Skip to main content Skip to main navigation
Skip to access and inclusion page Skip to search input

Westpac extends LMI waiver offer to nurses, midwives

08:00am September 30 2022

Registered nurses and midwives will be eligible for a program that aims to lower the barrier to home ownership. (Getty)

Westpac is expanding an initiative which aims to put home ownership within reach for key healthcare workers, after early results showed a strong take-up among women. 

The bank will extend its Lenders Mortgage Insurance waiver to registered nurses and midwives – professions where women form a large majority of the workforce.

Under the program they will be able to access a loan-to-value ratio of up to 90 per cent without the additional cost of LMI. On a typical $700,000 property, that can mean a saving of over $20,000 on the cost of purchase. Applicants must have a gross salary of $90,000 per annum to be eligible. 

“Helping women to build greater financial independence and security is a priority for Westpac,” said Richard Burton, managing director of mortgages, adding that the LMI waiver program for health professions was a big part of that.

Loan applications under the initiative had so far been promising since its roll-out in April, Burton said, with female applicants accounting for around 60 per cent of total Allied Health customers. 

Westpac added more health roles to the LMI waiver in June as part of a package of measures aimed at helping women. They also included a commitment to increase the bank’s female workforce across home and business lending, and improved access to finance for childcare operators. 

The addition of nurses and midwives takes the number of health-focused professions eligible for the LMI waiver to 19, including, among others, speech pathologists and occupational therapists, where women also make-up most of the workforce.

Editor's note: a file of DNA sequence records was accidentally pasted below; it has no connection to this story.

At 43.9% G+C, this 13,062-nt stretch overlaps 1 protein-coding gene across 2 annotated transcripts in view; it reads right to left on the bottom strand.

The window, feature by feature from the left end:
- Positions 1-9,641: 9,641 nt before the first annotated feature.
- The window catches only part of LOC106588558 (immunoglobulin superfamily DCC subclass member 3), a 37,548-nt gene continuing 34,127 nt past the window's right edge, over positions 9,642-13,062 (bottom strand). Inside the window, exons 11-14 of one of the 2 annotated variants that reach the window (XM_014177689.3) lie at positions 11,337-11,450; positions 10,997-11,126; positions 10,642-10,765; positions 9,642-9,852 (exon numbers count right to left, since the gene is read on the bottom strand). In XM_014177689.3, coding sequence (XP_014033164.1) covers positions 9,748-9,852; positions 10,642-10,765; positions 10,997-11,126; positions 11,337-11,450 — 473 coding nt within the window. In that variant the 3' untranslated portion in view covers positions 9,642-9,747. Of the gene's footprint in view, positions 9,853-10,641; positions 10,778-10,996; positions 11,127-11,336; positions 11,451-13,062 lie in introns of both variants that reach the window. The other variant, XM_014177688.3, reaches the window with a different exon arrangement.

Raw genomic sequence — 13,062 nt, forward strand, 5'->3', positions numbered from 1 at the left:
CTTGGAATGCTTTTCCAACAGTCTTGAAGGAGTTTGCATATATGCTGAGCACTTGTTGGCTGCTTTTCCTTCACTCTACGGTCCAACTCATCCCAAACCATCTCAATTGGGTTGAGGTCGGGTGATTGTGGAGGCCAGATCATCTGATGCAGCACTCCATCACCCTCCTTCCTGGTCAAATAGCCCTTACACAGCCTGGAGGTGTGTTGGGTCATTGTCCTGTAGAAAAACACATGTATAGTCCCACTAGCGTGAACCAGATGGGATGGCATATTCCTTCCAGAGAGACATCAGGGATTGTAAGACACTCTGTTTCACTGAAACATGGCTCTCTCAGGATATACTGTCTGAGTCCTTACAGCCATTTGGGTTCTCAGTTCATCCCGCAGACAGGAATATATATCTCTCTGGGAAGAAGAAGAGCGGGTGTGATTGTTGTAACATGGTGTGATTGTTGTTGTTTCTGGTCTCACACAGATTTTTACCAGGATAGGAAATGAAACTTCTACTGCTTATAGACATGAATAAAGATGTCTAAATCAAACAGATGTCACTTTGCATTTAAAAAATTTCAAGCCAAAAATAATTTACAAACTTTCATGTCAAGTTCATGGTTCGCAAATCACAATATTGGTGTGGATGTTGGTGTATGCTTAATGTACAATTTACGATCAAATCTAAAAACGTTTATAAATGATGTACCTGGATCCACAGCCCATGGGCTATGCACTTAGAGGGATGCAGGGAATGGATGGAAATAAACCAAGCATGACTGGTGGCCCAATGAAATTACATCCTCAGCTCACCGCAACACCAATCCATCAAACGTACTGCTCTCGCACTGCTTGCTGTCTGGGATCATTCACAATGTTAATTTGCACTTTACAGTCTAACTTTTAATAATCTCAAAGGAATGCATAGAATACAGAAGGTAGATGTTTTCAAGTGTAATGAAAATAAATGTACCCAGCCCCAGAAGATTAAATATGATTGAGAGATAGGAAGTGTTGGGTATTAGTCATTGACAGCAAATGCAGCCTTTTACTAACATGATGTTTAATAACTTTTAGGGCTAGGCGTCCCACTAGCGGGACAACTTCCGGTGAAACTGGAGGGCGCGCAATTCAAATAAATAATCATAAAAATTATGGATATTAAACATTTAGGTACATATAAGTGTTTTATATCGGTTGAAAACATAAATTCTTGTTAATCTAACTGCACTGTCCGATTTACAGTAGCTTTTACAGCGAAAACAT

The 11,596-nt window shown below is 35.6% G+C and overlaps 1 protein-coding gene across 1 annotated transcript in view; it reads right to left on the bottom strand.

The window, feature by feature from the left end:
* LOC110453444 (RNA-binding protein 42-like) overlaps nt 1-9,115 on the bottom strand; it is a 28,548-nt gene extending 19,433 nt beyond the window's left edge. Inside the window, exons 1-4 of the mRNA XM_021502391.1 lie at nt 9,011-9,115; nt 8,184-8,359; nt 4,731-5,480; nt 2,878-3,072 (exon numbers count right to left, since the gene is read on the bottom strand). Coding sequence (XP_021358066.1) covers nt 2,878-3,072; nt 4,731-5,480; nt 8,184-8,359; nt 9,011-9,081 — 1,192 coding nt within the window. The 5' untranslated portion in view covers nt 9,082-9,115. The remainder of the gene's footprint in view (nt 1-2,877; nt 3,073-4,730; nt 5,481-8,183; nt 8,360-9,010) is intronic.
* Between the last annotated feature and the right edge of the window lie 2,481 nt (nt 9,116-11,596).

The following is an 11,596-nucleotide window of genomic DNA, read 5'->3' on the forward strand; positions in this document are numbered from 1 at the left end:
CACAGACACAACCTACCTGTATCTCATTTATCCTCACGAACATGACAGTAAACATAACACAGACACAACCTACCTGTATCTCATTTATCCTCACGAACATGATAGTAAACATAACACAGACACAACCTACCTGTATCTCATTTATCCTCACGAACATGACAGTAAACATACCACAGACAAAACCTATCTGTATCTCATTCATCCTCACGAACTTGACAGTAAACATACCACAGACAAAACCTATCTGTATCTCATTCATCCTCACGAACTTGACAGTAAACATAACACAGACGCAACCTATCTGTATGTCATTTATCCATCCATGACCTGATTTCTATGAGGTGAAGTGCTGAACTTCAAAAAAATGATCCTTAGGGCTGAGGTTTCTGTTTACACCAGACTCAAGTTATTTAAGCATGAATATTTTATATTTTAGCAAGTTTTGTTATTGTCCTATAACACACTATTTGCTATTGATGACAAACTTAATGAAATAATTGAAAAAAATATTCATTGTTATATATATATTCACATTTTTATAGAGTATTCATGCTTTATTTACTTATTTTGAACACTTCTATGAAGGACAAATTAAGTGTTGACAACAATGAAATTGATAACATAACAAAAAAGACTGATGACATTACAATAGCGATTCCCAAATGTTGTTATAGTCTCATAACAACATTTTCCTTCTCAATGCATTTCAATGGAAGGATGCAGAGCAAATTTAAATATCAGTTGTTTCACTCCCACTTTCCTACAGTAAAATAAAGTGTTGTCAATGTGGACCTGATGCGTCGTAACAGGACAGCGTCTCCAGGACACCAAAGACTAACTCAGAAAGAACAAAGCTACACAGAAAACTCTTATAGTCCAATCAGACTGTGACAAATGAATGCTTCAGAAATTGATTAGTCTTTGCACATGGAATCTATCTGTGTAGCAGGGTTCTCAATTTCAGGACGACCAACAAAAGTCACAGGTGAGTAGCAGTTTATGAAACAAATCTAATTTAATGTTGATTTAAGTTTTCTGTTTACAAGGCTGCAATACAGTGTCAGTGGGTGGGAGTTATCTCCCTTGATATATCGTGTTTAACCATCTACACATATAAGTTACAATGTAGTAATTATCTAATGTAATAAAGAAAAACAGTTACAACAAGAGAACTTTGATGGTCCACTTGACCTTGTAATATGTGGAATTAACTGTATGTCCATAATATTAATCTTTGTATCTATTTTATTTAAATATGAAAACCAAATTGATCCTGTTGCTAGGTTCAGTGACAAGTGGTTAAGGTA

Key health workers often find it difficult to afford appropriate housing close to their place of work. (Getty)

It's a difficult time to save for a property: cost of living pressures are increasing, and home loan repayments are rising as interest rates go up. 

It can be especially challenging for key healthcare workers, who often find it hard to afford housing close to their place of work. On top of that, women can also face financial setbacks over their lifetime such as taking time out of the workforce to care for children, as well as gender pay gaps. 

Put all that together and many hard-working women in frontline health jobs face years of saving to reach the 20 per cent deposit level traditionally needed to avoid the additional upfront cost of lenders mortgage insurance. 

“While all of our decisions must be balanced according to our responsible lending commitments, we do aim to ease barriers to home ownership for our customers wherever we can,” Burton said. 

“As a major Australian bank, we’re very mindful of the role we play in helping Australians succeed and build financial security over their lifetime. Supporting our nurses and midwives, who provide such an essential service in our community, is another step towards fulfilling our purpose.”

James Thornhill was appointed as editor of Westpac Wire in May 2022. Prior to joining the bank, he was a business and financial journalist with more than two decades of experience with international newswires. Most recently, he was a resources correspondent for Bloomberg, covering the mining and energy sectors, and previously reported on a broad range of topics from economics and politics to currency and bond markets. Originally from the UK, he’s had stints working in London, New York and Singapore, but is now happily settled in Sydney.

Browse topics